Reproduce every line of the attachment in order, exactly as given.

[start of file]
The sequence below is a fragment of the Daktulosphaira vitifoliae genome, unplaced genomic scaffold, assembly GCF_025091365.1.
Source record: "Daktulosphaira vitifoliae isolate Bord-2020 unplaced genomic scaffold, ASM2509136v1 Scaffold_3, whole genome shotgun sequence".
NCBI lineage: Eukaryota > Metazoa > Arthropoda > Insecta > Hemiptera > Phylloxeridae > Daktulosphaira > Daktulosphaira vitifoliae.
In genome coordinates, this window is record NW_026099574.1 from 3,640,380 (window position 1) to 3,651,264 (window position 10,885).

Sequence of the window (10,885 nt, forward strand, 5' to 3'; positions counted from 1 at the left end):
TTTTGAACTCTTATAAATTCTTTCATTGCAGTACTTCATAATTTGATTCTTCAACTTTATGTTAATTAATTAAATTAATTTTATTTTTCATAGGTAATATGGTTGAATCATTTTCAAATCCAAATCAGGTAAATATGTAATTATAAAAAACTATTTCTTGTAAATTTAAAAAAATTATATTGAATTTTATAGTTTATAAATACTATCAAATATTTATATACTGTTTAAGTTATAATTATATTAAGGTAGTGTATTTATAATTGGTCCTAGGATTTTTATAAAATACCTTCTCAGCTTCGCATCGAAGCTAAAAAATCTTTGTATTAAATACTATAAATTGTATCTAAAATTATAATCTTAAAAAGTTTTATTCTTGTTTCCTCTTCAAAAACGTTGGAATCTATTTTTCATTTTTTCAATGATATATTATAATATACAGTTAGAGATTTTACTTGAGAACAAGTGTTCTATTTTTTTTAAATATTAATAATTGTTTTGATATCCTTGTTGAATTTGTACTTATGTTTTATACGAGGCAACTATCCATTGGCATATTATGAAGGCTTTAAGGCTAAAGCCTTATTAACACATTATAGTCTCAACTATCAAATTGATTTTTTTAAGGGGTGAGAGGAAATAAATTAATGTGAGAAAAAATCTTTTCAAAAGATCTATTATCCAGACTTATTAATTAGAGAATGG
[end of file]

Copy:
The sequence below is a fragment of the Daktulosphaira vitifoliae genome, unplaced genomic scaffold, assembly GCF_025091365.1.
Source record: "Daktulosphaira vitifoliae isolate Bord-2020 unplaced genomic scaffold, ASM2509136v1 Scaffold_3, whole genome shotgun sequence".
NCBI lineage: Eukaryota > Metazoa > Arthropoda > Insecta > Hemiptera > Phylloxeridae > Daktulosphaira > Daktulosphaira vitifoliae.
In genome coordinates, this window is record NW_026099574.1 from 3,640,380 (window position 1) to 3,651,264 (window position 10,885).

Sequence of the window (10,885 nt, forward strand, 5' to 3'; positions counted from 1 at the left end):
TTTTGAACTCTTATAAATTCTTTCATTGCAGTACTTCATAATTTGATTCTTCAACTTTATGTTAATTAATTAAATTAATTTTATTTTTCATAGGTAATATGGTTGAATCATTTTCAAATCCAAATCAGGTAAATATGTAATTATAAAAAACTATTTCTTGTAAATTTAAAAAAATTATATTGAATTTTATAGTTTATAAATACTATCAAATATTTATATACTGTTTAAGTTATAATTATATTAAGGTAGTGTATTTATAATTGGTCCTAGGATTTTTATAAAATACCTTCTCAGCTTCGCATCGAAGCTAAAAAATCTTTGTATTAAATACTATAAATTGTATCTAAAATTATAATCTTAAAAAGTTTTATTCTTGTTTCCTCTTCAAAAACGTTGGAATCTATTTTTCATTTTTTCAATGATATATTATAATATACAGTTAGAGATTTTACTTGAGAACAAGTGTTCTATTTTTTTTAAATATTAATAATTGTTTTGATATCCTTGTTGAATTTGTACTTATGTTTTATACGAGGCAACTATCCATTGGCATATTATGAAGGCTTTAAGGCTAAAGCCTTATTAACACATTATAGTCTCAACTATCAAATTGATTTTTTTAAGGGGTGAGAGGAAATAAATTAATGTGAGAAAAAATCTTTTCAAAAGATCTATTATCCAGACTTATTAATTAGAGAATGG